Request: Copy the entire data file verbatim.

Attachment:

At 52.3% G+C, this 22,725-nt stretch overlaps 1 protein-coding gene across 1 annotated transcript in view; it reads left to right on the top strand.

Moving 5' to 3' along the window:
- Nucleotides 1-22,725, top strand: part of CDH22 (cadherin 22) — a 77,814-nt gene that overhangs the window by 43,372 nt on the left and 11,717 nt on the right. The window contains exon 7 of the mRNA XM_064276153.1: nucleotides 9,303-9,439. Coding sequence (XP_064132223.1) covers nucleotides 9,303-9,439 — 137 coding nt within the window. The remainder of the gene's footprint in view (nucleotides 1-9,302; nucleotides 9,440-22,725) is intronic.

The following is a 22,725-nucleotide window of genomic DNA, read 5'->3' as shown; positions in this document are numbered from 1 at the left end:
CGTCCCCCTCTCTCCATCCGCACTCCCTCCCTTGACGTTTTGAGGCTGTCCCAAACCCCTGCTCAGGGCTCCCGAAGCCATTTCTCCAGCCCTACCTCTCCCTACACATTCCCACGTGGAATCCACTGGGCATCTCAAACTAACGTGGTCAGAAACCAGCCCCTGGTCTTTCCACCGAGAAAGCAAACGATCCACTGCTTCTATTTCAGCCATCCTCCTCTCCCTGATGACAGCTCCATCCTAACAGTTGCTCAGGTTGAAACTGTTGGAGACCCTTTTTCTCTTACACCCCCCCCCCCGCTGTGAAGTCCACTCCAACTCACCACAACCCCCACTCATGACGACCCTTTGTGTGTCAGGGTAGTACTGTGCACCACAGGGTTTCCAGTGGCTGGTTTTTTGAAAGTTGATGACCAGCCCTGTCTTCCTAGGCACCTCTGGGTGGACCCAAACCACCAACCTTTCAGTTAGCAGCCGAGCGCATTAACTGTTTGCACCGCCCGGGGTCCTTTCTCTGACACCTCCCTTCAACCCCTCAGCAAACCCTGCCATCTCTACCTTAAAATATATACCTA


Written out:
At 52.3% G+C, this 22,725-nt stretch overlaps 1 protein-coding gene across 1 annotated transcript in view; it reads left to right on the top strand.

Moving 5' to 3' along the window:
- Nucleotides 1-22,725, top strand: part of CDH22 (cadherin 22) — a 77,814-nt gene that overhangs the window by 43,372 nt on the left and 11,717 nt on the right. The window contains exon 7 of the mRNA XM_064276153.1: nucleotides 9,303-9,439. Coding sequence (XP_064132223.1) covers nucleotides 9,303-9,439 — 137 coding nt within the window. The remainder of the gene's footprint in view (nucleotides 1-9,302; nucleotides 9,440-22,725) is intronic.

The following is a 22,725-nucleotide window of genomic DNA, read 5'->3' as shown; positions in this document are numbered from 1 at the left end:
CGTCCCCCTCTCTCCATCCGCACTCCCTCCCTTGACGTTTTGAGGCTGTCCCAAACCCCTGCTCAGGGCTCCCGAAGCCATTTCTCCAGCCCTACCTCTCCCTACACATTCCCACGTGGAATCCACTGGGCATCTCAAACTAACGTGGTCAGAAACCAGCCCCTGGTCTTTCCACCGAGAAAGCAAACGATCCACTGCTTCTATTTCAGCCATCCTCCTCTCCCTGATGACAGCTCCATCCTAACAGTTGCTCAGGTTGAAACTGTTGGAGACCCTTTTTCTCTTACACCCCCCCCCCCGCTGTGAAGTCCACTCCAACTCACCACAACCCCCACTCATGACGACCCTTTGTGTGTCAGGGTAGTACTGTGCACCACAGGGTTTCCAGTGGCTGGTTTTTTGAAAGTTGATGACCAGCCCTGTCTTCCTAGGCACCTCTGGGTGGACCCAAACCACCAACCTTTCAGTTAGCAGCCGAGCGCATTAACTGTTTGCACCGCCCGGGGTCCTTTCTCTGACACCTCCCTTCAACCCCTCAGCAAACCCTGCCATCTCTACCTTAAAATATATACCTA